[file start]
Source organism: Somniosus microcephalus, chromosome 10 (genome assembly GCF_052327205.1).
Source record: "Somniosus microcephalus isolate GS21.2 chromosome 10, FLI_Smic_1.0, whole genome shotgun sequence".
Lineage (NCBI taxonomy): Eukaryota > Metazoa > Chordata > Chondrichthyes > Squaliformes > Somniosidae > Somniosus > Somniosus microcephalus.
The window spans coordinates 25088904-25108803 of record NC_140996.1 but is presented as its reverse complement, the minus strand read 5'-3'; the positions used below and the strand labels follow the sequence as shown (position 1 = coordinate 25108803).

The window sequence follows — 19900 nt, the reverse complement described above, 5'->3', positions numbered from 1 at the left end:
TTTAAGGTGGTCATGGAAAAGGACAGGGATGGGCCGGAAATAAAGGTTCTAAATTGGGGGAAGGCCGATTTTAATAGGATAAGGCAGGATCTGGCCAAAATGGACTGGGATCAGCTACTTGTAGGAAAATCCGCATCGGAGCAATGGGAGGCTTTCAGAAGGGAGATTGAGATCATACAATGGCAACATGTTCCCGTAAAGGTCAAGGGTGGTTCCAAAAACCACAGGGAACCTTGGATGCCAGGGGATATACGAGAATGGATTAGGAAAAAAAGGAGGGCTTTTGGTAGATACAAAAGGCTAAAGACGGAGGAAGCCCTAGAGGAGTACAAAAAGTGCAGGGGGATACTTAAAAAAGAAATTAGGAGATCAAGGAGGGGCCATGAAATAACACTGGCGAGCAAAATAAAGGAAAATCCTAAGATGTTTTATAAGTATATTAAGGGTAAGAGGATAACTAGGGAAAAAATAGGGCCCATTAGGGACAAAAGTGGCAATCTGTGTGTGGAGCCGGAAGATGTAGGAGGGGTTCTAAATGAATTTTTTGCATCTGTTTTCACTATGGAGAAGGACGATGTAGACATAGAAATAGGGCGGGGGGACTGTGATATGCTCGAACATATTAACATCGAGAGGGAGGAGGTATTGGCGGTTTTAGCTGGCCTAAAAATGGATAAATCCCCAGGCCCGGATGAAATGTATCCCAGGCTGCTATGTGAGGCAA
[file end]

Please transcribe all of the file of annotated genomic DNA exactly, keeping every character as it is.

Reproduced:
Source organism: Somniosus microcephalus, chromosome 10 (genome assembly GCF_052327205.1).
Source record: "Somniosus microcephalus isolate GS21.2 chromosome 10, FLI_Smic_1.0, whole genome shotgun sequence".
Lineage (NCBI taxonomy): Eukaryota > Metazoa > Chordata > Chondrichthyes > Squaliformes > Somniosidae > Somniosus > Somniosus microcephalus.
The window spans coordinates 25088904-25108803 of record NC_140996.1 but is presented as its reverse complement, the minus strand read 5'-3'; the positions used below and the strand labels follow the sequence as shown (position 1 = coordinate 25108803).

The window sequence follows — 19900 nt, the reverse complement described above, 5'->3', positions numbered from 1 at the left end:
TTTAAGGTGGTCATGGAAAAGGACAGGGATGGGCCGGAAATAAAGGTTCTAAATTGGGGGAAGGCCGATTTTAATAGGATAAGGCAGGATCTGGCCAAAATGGACTGGGATCAGCTACTTGTAGGAAAATCCGCATCGGAGCAATGGGAGGCTTTCAGAAGGGAGATTGAGATCATACAATGGCAACATGTTCCCGTAAAGGTCAAGGGTGGTTCCAAAAACCACAGGGAACCTTGGATGCCAGGGGATATACGAGAATGGATTAGGAAAAAAAGGAGGGCTTTTGGTAGATACAAAAGGCTAAAGACGGAGGAAGCCCTAGAGGAGTACAAAAAGTGCAGGGGGATACTTAAAAAAGAAATTAGGAGATCAAGGAGGGGCCATGAAATAACACTGGCGAGCAAAATAAAGGAAAATCCTAAGATGTTTTATAAGTATATTAAGGGTAAGAGGATAACTAGGGAAAAAATAGGGCCCATTAGGGACAAAAGTGGCAATCTGTGTGTGGAGCCGGAAGATGTAGGAGGGGTTCTAAATGAATTTTTTGCATCTGTTTTCACTATGGAGAAGGACGATGTAGACATAGAAATAGGGCGGGGGGACTGTGATATGCTCGAACATATTAACATCGAGAGGGAGGAGGTATTGGCGGTTTTAGCTGGCCTAAAAATGGATAAATCCCCAGGCCCGGATGAAATGTATCCCAGGCTGCTATGTGAGGCAA